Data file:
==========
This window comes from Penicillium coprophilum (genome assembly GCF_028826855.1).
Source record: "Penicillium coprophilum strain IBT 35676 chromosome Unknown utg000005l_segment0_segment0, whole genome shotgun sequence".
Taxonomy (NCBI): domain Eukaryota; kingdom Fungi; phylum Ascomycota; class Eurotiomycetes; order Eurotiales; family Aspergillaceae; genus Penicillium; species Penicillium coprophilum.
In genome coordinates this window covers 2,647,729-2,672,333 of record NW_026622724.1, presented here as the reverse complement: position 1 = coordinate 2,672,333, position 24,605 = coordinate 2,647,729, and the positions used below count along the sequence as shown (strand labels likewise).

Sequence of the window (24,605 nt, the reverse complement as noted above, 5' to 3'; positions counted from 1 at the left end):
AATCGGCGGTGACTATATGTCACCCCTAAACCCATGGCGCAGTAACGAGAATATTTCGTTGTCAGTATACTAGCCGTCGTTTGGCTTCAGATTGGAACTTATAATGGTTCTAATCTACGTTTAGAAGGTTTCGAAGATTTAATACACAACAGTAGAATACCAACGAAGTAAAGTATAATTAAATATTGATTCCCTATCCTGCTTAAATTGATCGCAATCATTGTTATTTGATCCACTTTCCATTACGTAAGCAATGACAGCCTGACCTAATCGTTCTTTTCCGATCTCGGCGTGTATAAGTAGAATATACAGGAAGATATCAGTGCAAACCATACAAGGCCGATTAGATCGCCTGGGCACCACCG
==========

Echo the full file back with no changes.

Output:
This window comes from Penicillium coprophilum (genome assembly GCF_028826855.1).
Source record: "Penicillium coprophilum strain IBT 35676 chromosome Unknown utg000005l_segment0_segment0, whole genome shotgun sequence".
Taxonomy (NCBI): domain Eukaryota; kingdom Fungi; phylum Ascomycota; class Eurotiomycetes; order Eurotiales; family Aspergillaceae; genus Penicillium; species Penicillium coprophilum.
In genome coordinates this window covers 2,647,729-2,672,333 of record NW_026622724.1, presented here as the reverse complement: position 1 = coordinate 2,672,333, position 24,605 = coordinate 2,647,729, and the positions used below count along the sequence as shown (strand labels likewise).

Sequence of the window (24,605 nt, the reverse complement as noted above, 5' to 3'; positions counted from 1 at the left end):
AATCGGCGGTGACTATATGTCACCCCTAAACCCATGGCGCAGTAACGAGAATATTTCGTTGTCAGTATACTAGCCGTCGTTTGGCTTCAGATTGGAACTTATAATGGTTCTAATCTACGTTTAGAAGGTTTCGAAGATTTAATACACAACAGTAGAATACCAACGAAGTAAAGTATAATTAAATATTGATTCCCTATCCTGCTTAAATTGATCGCAATCATTGTTATTTGATCCACTTTCCATTACGTAAGCAATGACAGCCTGACCTAATCGTTCTTTTCCGATCTCGGCGTGTATAAGTAGAATATACAGGAAGATATCAGTGCAAACCATACAAGGCCGATTAGATCGCCTGGGCACCACCG